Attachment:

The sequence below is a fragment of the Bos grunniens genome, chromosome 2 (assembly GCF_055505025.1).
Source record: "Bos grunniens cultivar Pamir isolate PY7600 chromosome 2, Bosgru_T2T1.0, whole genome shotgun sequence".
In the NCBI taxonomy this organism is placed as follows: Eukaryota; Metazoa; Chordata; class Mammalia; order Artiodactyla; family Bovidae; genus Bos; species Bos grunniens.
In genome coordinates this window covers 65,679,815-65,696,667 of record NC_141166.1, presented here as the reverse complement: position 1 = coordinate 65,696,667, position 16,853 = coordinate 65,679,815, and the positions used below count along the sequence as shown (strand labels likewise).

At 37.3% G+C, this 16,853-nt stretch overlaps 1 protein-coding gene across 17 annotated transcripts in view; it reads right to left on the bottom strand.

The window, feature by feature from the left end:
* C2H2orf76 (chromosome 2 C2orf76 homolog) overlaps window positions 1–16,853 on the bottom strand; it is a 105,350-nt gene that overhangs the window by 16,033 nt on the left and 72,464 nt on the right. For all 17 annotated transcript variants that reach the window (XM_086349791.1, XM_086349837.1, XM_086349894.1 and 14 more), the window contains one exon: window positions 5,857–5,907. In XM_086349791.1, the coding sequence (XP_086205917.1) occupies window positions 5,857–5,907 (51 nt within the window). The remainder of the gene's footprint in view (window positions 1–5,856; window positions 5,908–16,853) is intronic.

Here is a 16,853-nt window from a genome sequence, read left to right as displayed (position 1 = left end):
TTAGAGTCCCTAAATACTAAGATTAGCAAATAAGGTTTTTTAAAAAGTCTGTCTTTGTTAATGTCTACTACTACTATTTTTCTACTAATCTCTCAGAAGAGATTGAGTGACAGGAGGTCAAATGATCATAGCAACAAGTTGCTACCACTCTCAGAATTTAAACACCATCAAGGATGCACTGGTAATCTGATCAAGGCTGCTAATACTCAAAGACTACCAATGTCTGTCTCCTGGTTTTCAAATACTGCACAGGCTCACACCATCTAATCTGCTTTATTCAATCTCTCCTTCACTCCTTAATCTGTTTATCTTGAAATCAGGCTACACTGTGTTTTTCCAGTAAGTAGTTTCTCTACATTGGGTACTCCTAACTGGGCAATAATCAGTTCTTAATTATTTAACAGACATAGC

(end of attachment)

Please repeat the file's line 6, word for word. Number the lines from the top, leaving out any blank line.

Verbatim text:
The window, feature by feature from the left end: